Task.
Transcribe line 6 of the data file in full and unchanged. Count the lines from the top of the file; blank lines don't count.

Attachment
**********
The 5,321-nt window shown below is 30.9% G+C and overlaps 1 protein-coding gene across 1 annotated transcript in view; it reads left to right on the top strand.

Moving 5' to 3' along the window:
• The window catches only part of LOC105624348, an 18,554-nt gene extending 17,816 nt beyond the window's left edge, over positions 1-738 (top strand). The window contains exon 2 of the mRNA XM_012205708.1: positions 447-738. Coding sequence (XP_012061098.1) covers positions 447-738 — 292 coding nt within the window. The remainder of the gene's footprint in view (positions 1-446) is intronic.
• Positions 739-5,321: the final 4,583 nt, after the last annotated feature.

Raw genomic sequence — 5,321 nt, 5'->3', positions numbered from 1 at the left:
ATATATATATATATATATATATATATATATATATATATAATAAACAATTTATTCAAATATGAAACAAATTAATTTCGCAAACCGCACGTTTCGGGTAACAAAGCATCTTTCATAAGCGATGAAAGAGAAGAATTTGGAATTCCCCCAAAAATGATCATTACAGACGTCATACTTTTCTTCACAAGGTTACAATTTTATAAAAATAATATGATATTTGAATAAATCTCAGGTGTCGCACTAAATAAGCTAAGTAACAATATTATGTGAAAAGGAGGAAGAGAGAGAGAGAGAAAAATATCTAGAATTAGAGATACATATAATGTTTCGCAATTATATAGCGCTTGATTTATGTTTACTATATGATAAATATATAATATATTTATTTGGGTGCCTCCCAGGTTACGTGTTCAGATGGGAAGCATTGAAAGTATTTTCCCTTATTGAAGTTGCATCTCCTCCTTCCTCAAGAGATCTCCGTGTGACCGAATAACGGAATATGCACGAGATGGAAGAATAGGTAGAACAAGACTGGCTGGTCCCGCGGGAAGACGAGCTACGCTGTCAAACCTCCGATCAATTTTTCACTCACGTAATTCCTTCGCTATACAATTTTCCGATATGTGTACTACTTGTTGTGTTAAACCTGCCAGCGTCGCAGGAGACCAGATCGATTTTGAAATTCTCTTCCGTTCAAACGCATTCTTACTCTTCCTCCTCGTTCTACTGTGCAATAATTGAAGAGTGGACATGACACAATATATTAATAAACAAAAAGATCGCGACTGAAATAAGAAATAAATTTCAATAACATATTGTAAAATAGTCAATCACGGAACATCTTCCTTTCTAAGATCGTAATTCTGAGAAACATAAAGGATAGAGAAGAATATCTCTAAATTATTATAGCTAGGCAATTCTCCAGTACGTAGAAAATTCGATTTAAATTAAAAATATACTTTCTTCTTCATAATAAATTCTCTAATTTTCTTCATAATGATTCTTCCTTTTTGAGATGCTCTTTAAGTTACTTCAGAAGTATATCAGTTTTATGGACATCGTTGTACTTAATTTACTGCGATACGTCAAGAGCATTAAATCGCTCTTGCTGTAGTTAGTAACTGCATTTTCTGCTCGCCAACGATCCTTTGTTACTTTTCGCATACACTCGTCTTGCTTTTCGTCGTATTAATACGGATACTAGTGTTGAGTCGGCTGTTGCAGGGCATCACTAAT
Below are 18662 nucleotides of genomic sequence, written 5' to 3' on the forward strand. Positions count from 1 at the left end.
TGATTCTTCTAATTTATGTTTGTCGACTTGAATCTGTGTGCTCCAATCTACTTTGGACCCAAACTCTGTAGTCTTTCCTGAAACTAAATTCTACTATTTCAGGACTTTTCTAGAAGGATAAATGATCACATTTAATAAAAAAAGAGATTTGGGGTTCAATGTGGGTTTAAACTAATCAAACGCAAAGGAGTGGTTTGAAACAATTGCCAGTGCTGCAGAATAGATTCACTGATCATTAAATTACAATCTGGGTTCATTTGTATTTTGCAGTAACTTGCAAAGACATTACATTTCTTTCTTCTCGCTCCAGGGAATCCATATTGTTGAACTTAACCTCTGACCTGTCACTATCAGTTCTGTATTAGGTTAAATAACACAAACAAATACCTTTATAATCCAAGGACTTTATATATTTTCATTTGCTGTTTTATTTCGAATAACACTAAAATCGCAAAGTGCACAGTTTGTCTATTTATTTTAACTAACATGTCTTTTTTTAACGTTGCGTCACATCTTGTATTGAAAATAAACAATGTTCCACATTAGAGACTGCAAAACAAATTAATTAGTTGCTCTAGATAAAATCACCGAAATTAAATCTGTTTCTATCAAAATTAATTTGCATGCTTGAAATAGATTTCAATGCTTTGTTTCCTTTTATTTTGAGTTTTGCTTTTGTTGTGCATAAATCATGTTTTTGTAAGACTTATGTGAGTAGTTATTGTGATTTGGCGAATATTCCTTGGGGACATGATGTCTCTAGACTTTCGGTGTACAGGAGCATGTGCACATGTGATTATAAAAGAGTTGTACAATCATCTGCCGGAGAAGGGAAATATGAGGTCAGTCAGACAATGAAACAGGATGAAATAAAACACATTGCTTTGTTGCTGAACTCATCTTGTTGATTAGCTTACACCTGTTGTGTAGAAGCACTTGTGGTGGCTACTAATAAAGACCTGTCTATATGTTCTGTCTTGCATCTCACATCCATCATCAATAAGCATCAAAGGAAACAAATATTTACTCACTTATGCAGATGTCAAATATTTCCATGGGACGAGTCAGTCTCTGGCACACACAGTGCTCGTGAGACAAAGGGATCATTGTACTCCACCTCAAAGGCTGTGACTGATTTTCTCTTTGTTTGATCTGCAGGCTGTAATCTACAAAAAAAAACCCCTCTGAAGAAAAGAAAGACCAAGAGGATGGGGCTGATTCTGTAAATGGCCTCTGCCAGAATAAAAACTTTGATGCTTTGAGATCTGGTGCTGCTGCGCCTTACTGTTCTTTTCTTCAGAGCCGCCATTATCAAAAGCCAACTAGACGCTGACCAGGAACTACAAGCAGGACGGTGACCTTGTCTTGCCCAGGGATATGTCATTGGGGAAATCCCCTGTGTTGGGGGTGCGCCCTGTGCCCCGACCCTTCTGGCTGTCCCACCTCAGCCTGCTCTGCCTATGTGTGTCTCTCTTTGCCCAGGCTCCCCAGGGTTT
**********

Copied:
ATATATATATATATATATATATATATATATATATATATAATAAACAATTTATTCAAATATGAAACAAATTAATTTCGCAAACCGCACGTTTCGGGTAACAAAGCATCTTTCATAAGCGATGAAAGAGAAGAATTTGGAATTCCCCCAAAAATGATCATTACAGACGTCATACTTTTCTTCACAAGGTTACAATTTTATAAAAATAATATGATATTTGAATAAATCTCAGGTGTCGCACTAAATAAGCTAAGTAACAATATTATGTGAAAAGGAGGAAGAGAGAGAGAGAGAAAAATATCTAGAATTAGAGATACATATAATGTTTCGCAATTATATAGCGCTTGATTTATGTTTACTATATGATAAATATATAATATATTTATTTGGGTGCCTCCCAGGTTACGTGTTCAGATGGGAAGCATTGAAAGTATTTTCCCTTATTGAAGTTGCATCTCCTCCTTCCTCAAGAGATCTCCGTGTGACCGAATAACGGAATATGCACGAGATGGAAGAATAGGTAGAACAAGACTGGCTGGTCCCGCGGGAAGACGAGCTACGCTGTCAAACCTCCGATCAATTTTTCACTCACGTAATTCCTTCGCTATACAATTTTCCGATATGTGTACTACTTGTTGTGTTAAACCTGCCAGCGTCGCAGGAGACCAGATCGATTTTGAAATTCTCTTCCGTTCAAACGCATTCTTACTCTTCCTCCTCGTTCTACTGTGCAATAATTGAAGAGTGGACATGACACAATATATTAATAAACAAAAAGATCGCGACTGAAATAAGAAATAAATTTCAATAACATATTGTAAAATAGTCAATCACGGAACATCTTCCTTTCTAAGATCGTAATTCTGAGAAACATAAAGGATAGAGAAGAATATCTCTAAATTATTATAGCTAGGCAATTCTCCAGTACGTAGAAAATTCGATTTAAATTAAAAATATACTTTCTTCTTCATAATAAATTCTCTAATTTTCTTCATAATGATTCTTCCTTTTTGAGATGCTCTTTAAGTTACTTCAGAAGTATATCAGTTTTATGGACATCGTTGTACTTAATTTACTGCGATACGTCAAGAGCATTAAATCGCTCTTGCTGTAGTTAGTAACTGCATTTTCTGCTCGCCAACGATCCTTTGTTACTTTTCGCATACACTCGTCTTGCTTTTCGTCGTATTAATACGGATACTAGTGTTGAGTCGGCTGTTGCAGGGCATCACTAAT